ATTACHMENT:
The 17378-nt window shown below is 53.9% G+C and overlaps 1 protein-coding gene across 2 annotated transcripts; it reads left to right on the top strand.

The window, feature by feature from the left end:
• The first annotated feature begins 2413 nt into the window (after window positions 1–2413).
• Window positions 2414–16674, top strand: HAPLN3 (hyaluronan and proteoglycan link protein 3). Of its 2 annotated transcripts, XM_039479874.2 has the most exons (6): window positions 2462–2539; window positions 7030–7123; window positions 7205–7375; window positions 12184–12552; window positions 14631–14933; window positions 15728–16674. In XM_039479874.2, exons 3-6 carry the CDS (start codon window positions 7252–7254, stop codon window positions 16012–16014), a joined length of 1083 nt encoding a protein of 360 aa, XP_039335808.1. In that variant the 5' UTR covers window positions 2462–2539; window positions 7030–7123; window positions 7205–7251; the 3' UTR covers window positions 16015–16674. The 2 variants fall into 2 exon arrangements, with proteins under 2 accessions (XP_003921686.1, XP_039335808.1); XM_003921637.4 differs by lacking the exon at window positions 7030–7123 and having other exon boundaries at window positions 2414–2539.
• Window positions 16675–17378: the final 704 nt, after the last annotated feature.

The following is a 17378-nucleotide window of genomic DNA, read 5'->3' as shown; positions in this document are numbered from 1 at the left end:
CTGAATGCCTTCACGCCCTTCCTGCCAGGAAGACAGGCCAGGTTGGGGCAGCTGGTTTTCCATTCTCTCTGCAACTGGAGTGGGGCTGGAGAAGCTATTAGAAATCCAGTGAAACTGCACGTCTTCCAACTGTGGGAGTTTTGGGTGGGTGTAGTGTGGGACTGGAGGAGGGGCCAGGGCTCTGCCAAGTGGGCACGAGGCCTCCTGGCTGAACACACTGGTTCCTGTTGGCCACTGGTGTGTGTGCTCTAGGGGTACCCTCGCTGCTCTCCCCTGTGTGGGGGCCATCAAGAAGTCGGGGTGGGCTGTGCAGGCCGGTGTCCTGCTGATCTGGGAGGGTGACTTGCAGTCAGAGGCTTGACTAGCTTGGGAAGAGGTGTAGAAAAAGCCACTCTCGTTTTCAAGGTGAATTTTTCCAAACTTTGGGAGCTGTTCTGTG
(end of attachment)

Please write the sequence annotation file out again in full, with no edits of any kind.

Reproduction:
The 17378-nt window shown below is 53.9% G+C and overlaps 1 protein-coding gene across 2 annotated transcripts; it reads left to right on the top strand.

The window, feature by feature from the left end:
• The first annotated feature begins 2413 nt into the window (after window positions 1–2413).
• Window positions 2414–16674, top strand: HAPLN3 (hyaluronan and proteoglycan link protein 3). Of its 2 annotated transcripts, XM_039479874.2 has the most exons (6): window positions 2462–2539; window positions 7030–7123; window positions 7205–7375; window positions 12184–12552; window positions 14631–14933; window positions 15728–16674. In XM_039479874.2, exons 3-6 carry the CDS (start codon window positions 7252–7254, stop codon window positions 16012–16014), a joined length of 1083 nt encoding a protein of 360 aa, XP_039335808.1. In that variant the 5' UTR covers window positions 2462–2539; window positions 7030–7123; window positions 7205–7251; the 3' UTR covers window positions 16015–16674. The 2 variants fall into 2 exon arrangements, with proteins under 2 accessions (XP_003921686.1, XP_039335808.1); XM_003921637.4 differs by lacking the exon at window positions 7030–7123 and having other exon boundaries at window positions 2414–2539.
• Window positions 16675–17378: the final 704 nt, after the last annotated feature.

The following is a 17378-nucleotide window of genomic DNA, read 5'->3' as shown; positions in this document are numbered from 1 at the left end:
CTGAATGCCTTCACGCCCTTCCTGCCAGGAAGACAGGCCAGGTTGGGGCAGCTGGTTTTCCATTCTCTCTGCAACTGGAGTGGGGCTGGAGAAGCTATTAGAAATCCAGTGAAACTGCACGTCTTCCAACTGTGGGAGTTTTGGGTGGGTGTAGTGTGGGACTGGAGGAGGGGCCAGGGCTCTGCCAAGTGGGCACGAGGCCTCCTGGCTGAACACACTGGTTCCTGTTGGCCACTGGTGTGTGTGCTCTAGGGGTACCCTCGCTGCTCTCCCCTGTGTGGGGGCCATCAAGAAGTCGGGGTGGGCTGTGCAGGCCGGTGTCCTGCTGATCTGGGAGGGTGACTTGCAGTCAGAGGCTTGACTAGCTTGGGAAGAGGTGTAGAAAAAGCCACTCTCGTTTTCAAGGTGAATTTTTCCAAACTTTGGGAGCTGTTCTGTG